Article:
Movies about disabilities and personality disorders run the risk of defining the character mostly by their handicap. These movies often offer little more to say than it’s hard being a person with a disability. A movie like last year’s Still Alice screamed the challenges of Alzheimer’s, but Julianne Moore’s performance made it a story about identity and how we keep from losing it.
In Infinitely Polar Bear, Mark Ruffalo manages a similar feat, creating a lived-in performance about a bi-polar individual defined by his social qualities, his habits of drinking and hoarding junk, and his love for his daughters — and not strictly his erratic behavior. Ruffalo’s strength is in never appearing to be “on” or “off.” He’s convincingly manic depressive without ever going broad or playing on the melodramatic extremes of living with this disorder.
Director Maya Forbes doesn’t embellish the struggles of living with a person with bi-polar disorder. Rather, Infinitely Polar Bear (which takes its title from the way Ruffalo’s daughter pronounces his condition) is a heartwarming lark of a film with as many ups and downs as its main character. It’s so light that it fails to say much of anything of substance, but it remains a charming story of a father and his two daughters just having a slightly harder time than normal.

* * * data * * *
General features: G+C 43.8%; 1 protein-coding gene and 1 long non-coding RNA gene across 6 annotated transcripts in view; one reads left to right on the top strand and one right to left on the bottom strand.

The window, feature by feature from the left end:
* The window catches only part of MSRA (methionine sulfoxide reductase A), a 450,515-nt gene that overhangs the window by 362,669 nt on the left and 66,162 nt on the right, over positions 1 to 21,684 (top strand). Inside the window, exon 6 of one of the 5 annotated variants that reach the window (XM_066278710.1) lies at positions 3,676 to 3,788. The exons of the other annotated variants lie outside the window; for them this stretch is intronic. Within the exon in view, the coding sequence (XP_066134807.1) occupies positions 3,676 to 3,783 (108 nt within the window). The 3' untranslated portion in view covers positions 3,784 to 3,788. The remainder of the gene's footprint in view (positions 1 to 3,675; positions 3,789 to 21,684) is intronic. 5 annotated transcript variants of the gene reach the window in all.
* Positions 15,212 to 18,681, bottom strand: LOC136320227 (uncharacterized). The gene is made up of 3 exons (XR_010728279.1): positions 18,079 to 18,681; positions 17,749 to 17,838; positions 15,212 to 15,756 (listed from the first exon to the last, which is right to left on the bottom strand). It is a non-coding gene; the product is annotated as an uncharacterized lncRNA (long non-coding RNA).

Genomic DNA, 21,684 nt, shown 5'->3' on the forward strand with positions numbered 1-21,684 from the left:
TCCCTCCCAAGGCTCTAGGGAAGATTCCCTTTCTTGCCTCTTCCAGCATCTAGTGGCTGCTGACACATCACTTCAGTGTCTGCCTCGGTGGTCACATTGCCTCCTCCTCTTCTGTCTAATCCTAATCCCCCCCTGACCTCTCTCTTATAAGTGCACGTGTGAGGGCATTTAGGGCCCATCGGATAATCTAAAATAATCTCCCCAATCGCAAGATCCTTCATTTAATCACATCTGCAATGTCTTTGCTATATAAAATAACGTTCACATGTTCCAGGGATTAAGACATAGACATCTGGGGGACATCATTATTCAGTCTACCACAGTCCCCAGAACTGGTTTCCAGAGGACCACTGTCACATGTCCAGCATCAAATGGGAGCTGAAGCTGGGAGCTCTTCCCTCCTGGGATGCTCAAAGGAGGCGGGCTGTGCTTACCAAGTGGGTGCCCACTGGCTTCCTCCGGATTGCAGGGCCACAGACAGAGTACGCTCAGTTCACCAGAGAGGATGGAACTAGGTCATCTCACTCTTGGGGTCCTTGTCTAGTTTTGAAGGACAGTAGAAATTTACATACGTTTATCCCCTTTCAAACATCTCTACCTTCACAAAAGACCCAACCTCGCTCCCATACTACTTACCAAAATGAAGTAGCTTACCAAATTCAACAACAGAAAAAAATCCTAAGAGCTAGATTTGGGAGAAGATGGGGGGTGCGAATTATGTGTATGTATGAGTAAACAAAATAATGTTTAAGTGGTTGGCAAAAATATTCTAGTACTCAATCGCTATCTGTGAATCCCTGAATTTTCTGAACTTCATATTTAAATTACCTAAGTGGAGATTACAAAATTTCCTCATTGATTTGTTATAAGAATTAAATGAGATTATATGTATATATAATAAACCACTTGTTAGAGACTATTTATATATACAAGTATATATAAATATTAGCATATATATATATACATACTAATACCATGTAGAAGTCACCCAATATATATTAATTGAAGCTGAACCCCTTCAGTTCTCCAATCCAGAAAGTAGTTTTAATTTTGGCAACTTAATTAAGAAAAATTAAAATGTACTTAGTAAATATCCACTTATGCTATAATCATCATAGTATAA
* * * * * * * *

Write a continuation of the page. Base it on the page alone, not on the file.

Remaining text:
Ruffalo plays Cameron, and when we meet him, he’s seen as violently unstable, chasing his wife Maggie’s (Zoë Saldana) car in nothing but his red underpants while riding a bicycle. She separates from him, taking custody of their two daughters, Amelia (Imogene Wolodarsky) and Faith (Ashley Aufderheide). And after a stint in therapy, Maggie looks to Cameron to care for the girls while she returns to school. Cameron comes from a family of immense wealth, but they remain pitifully poor, forcing Maggie to seek her MBA and better opportunities.
The extent of the film’s problems and dramatic arc are best summed up by little Amelia’s assessment of why her father is unhappy: “Your dog ran away, your family gives you no money, and people are annoyed by you.” Infinitely Polar Bear doesn’t have a real story beyond what it’s like for two little girls to have a “Polar Bear” for a father. But what’s most interesting is how they react to Cameron’s mood swings, be it openly describing their apartment as a “shithole” or matching his outbursts with equal intensity of noise and complaining. Together they keep each other in check and keep the film affecting and charming.
Ruffalo, though, is the real treat, combining the best aspects of his last two performances on his current hot streak: the tempered, amicable tone of his Foxcatcher performance and the more off-the-wall energy of his work in Begin Again. Ruffalo is the tender, comic heart to Infinitely Polar Bear. This movie may be far too soft and inconsequential for it to leave a lasting impact, but Ruffalo’s acting alone cements it as a likeable, crowd-pleasing, little film — one, unfortunately, that not enough people will see.